A special floating-point value denoting the result of an
undefined operation such as `0.0 /. 0.0`

. Stands for
'not a number'. Any floating-point operation with `nan`

as
argument returns `nan`

as result, unless otherwise specified in
IEEE 754 standard. As for floating-point comparisons,
`=`

, `<`

, `<=`

, `>`

and `>=`

return `false`

and `<>`

returns `true`

if one or both of their arguments is `nan`

.

`nan`

is a quiet NaN since 5.1; it was a signaling NaN before.

`val max_float : ``float`

The largest positive finite value of type `float`

.

`val min_float : ``float`

The smallest positive, non-zero, non-denormalized value of type `float`

.

`val epsilon_float : ``float`

The difference between `1.0`

and the smallest exactly representable
floating-point number greater than `1.0`

.

`type `

fpclass =

`|` |
`FP_normal` |
`(*` | Normal number, none of the below | `*)` |

`|` |
`FP_subnormal` |
`(*` | Number very close to 0.0, has reduced precision | `*)` |

`|` |
`FP_zero` |
`(*` | Number is 0.0 or -0.0 | `*)` |

`|` |
`FP_infinite` |
`(*` | Number is positive or negative infinity | `*)` |

`|` |
`FP_nan` |
`(*` | Not a number: result of an undefined operation | `*)` |

The five classes of floating-point numbers, as determined by
the `classify_float`

function.

`val classify_float : ``float -> fpclass`

Return the class of the given floating-point number: normal, subnormal, zero, infinite, or not a number.

More string operations are provided in module `String`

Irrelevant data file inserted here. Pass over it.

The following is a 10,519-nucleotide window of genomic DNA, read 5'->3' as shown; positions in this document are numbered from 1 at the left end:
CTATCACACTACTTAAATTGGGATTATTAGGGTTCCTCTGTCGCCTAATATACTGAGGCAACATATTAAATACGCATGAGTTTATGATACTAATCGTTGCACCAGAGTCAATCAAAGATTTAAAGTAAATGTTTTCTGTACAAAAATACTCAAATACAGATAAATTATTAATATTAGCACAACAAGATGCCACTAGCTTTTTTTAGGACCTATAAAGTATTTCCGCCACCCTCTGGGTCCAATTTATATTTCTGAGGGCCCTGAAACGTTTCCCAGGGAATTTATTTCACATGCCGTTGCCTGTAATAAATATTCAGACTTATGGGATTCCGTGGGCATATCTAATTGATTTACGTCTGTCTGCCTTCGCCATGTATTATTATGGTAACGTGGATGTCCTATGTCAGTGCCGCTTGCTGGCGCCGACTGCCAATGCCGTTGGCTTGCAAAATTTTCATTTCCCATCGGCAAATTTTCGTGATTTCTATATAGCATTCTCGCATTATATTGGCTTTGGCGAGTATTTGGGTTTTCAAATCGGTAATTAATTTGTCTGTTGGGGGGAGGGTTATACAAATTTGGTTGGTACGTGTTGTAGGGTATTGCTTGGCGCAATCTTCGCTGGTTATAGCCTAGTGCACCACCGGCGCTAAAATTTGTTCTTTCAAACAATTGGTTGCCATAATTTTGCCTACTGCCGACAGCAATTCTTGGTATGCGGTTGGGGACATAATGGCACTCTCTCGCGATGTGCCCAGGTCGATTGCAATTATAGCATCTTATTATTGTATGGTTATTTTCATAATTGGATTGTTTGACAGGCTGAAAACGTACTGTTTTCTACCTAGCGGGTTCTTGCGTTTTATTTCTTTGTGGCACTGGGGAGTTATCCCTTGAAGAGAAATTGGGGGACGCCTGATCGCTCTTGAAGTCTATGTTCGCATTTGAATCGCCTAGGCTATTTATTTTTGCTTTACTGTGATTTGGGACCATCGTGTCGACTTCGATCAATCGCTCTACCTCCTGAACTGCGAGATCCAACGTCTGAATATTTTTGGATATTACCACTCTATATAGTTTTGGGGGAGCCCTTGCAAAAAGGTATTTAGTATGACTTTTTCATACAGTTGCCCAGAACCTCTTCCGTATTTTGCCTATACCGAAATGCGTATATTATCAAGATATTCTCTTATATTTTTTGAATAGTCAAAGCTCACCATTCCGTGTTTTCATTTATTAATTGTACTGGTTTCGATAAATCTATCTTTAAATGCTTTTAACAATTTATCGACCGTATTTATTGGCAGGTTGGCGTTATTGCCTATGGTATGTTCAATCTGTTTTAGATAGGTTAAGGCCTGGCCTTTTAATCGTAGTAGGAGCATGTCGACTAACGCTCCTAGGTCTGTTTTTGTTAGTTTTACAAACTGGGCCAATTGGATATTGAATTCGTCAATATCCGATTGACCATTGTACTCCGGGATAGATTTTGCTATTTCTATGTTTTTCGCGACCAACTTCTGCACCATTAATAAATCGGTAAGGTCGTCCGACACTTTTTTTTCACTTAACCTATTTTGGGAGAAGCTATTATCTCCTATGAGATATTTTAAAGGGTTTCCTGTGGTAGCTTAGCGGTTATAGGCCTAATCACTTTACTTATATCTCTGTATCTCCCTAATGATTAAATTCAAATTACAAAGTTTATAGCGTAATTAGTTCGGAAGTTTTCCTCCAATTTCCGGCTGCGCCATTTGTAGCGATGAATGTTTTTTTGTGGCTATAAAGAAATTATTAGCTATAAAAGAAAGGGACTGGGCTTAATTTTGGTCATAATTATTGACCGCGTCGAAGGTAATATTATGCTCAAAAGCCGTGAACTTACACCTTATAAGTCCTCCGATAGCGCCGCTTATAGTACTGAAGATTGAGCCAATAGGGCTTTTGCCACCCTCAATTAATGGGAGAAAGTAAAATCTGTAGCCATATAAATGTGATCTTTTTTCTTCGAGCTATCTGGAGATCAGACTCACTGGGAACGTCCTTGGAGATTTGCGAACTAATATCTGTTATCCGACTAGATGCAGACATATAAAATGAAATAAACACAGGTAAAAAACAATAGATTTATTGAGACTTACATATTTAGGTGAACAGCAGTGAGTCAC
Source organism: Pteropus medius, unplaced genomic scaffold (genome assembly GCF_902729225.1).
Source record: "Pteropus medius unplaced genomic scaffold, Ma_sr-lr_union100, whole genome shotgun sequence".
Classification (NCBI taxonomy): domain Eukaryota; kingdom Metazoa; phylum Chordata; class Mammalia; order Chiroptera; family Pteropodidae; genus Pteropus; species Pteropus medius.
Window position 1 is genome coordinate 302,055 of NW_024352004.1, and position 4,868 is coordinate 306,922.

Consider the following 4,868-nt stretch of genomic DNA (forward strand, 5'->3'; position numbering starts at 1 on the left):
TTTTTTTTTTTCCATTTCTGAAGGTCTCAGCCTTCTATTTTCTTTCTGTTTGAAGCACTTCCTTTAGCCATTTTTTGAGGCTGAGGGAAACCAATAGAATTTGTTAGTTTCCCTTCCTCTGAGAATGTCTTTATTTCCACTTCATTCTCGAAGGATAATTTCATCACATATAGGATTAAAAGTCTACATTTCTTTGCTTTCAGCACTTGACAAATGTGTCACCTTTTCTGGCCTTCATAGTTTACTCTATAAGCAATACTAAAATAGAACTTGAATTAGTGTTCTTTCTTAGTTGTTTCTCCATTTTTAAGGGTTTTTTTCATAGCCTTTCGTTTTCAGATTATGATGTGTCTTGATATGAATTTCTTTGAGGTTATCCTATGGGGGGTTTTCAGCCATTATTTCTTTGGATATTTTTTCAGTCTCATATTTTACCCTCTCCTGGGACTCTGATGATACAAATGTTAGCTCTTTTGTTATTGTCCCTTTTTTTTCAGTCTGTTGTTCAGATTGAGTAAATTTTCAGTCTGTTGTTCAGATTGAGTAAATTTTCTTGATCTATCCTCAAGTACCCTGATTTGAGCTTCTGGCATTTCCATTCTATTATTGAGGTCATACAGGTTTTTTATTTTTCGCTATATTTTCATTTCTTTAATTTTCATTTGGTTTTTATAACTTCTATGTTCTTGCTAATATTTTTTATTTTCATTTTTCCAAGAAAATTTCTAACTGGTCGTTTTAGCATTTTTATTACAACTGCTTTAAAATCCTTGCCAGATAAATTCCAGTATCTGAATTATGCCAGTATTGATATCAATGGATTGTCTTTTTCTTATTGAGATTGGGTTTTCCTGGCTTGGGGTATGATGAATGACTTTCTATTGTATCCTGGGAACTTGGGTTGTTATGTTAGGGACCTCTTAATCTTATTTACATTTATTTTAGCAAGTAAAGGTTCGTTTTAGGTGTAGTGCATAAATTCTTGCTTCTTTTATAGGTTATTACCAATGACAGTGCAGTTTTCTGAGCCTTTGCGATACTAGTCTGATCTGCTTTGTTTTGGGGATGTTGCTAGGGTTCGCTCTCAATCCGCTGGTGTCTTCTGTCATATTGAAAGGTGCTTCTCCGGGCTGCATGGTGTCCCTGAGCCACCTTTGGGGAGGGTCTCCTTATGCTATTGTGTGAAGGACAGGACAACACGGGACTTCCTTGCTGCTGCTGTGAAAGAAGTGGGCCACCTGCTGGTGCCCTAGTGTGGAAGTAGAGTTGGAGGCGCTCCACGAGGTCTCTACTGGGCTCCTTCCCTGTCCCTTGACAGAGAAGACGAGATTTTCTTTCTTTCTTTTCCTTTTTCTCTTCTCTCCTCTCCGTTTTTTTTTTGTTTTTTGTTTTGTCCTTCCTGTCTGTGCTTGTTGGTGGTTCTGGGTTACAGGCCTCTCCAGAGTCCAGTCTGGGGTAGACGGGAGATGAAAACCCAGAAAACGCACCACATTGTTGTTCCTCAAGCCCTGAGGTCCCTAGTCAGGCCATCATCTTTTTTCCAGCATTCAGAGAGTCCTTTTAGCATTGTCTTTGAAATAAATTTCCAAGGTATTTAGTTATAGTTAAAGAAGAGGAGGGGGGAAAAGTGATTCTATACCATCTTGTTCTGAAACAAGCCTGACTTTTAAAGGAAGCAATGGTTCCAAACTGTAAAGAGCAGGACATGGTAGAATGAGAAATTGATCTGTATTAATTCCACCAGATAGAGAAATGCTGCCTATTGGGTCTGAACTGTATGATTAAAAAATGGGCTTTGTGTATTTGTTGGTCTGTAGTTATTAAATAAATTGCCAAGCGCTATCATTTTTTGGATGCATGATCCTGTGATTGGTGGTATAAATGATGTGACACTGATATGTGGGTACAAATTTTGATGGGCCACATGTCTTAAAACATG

.

`val (^) : ``string -> string -> string`

String concatenation.
Right-associative operator, see `Ocaml_operators`

for more information.

**Raises**`Invalid_argument`

if the result is longer then than`Sys.max_string_length`

bytes.

More character operations are provided in module `Char`

.

`val int_of_char : ``char -> int`

Return the ASCII code of the argument.

`val char_of_int : ``int -> char`

Return the character with the given ASCII code.

**Raises**`Invalid_argument`

if the argument is outside the range 0--255.

`val ignore : ``'a -> unit`

Discard the value of its argument and return `()`

.
For instance, `ignore(f x)`

discards the result of
the side-effecting function `f`

. It is equivalent to
`f x; ()`

, except that the latter may generate a
compiler warning; writing `ignore(f x)`

instead
avoids the warning.

`val string_of_bool : ``bool -> string`

Return the string representation of a boolean. As the returned values may be shared, the user should not modify them directly.

`val bool_of_string_opt : ``string -> bool option`

Convert the given string to a boolean.

Return `None`

if the string is not `"true"`

or `"false"`

.

**Since**4.05

`val bool_of_string : ``string -> bool`

Same as `bool_of_string_opt`

, but raise
`Invalid_argument "bool_of_string"`

instead of returning `None`

.

`val string_of_int : ``int -> string`

Return the string representation of an integer, in decimal.

`val int_of_string_opt : ``string -> int option`

Convert the given string to an integer.
The string is read in decimal (by default, or if the string
begins with `0u`

), in hexadecimal (if it begins with `0x`

or
`0X`

), in octal (if it begins with `0o`

or `0O`

), or in binary
(if it begins with `0b`

or `0B`

).

The `0u`

prefix reads the input as an unsigned integer in the range
`[0, 2*max_int+1]`

. If the input exceeds `max_int`

it is converted to the signed integer
`min_int + input - max_int - 1`

.

The `_`

(underscore) character can appear anywhere in the string
and is ignored.

Return `None`

if the given string is not a valid representation of an
integer, or if the integer represented exceeds the range of integers
representable in type `int`

.

**Since**4.05

`val int_of_string : ``string -> int`

Same as `int_of_string_opt`

, but raise
`Failure "int_of_string"`

instead of returning `None`

.

`val string_of_float : ``float -> string`